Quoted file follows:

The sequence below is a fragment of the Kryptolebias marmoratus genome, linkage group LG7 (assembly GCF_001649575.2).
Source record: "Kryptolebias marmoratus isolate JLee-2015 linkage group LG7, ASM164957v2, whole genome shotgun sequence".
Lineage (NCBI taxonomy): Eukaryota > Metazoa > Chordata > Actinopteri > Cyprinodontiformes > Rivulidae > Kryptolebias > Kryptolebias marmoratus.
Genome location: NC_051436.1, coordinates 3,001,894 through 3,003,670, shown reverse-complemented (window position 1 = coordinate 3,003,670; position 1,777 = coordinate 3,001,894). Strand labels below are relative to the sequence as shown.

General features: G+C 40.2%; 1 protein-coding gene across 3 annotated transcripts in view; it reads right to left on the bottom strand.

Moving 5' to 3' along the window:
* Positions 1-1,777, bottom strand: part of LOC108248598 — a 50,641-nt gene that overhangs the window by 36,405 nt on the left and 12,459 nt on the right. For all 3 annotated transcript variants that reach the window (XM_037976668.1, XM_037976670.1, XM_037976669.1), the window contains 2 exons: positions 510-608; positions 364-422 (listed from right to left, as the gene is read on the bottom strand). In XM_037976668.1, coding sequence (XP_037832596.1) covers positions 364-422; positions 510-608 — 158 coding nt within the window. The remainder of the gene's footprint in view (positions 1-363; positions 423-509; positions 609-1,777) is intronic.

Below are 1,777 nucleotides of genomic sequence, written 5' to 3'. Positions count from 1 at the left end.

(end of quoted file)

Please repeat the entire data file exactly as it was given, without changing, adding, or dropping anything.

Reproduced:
The sequence below is a fragment of the Kryptolebias marmoratus genome, linkage group LG7 (assembly GCF_001649575.2).
Source record: "Kryptolebias marmoratus isolate JLee-2015 linkage group LG7, ASM164957v2, whole genome shotgun sequence".
Lineage (NCBI taxonomy): Eukaryota > Metazoa > Chordata > Actinopteri > Cyprinodontiformes > Rivulidae > Kryptolebias > Kryptolebias marmoratus.
Genome location: NC_051436.1, coordinates 3,001,894 through 3,003,670, shown reverse-complemented (window position 1 = coordinate 3,003,670; position 1,777 = coordinate 3,001,894). Strand labels below are relative to the sequence as shown.

General features: G+C 40.2%; 1 protein-coding gene across 3 annotated transcripts in view; it reads right to left on the bottom strand.

Moving 5' to 3' along the window:
* Positions 1-1,777, bottom strand: part of LOC108248598 — a 50,641-nt gene that overhangs the window by 36,405 nt on the left and 12,459 nt on the right. For all 3 annotated transcript variants that reach the window (XM_037976668.1, XM_037976670.1, XM_037976669.1), the window contains 2 exons: positions 510-608; positions 364-422 (listed from right to left, as the gene is read on the bottom strand). In XM_037976668.1, coding sequence (XP_037832596.1) covers positions 364-422; positions 510-608 — 158 coding nt within the window. The remainder of the gene's footprint in view (positions 1-363; positions 423-509; positions 609-1,777) is intronic.

Below are 1,777 nucleotides of genomic sequence, written 5' to 3'. Positions count from 1 at the left end.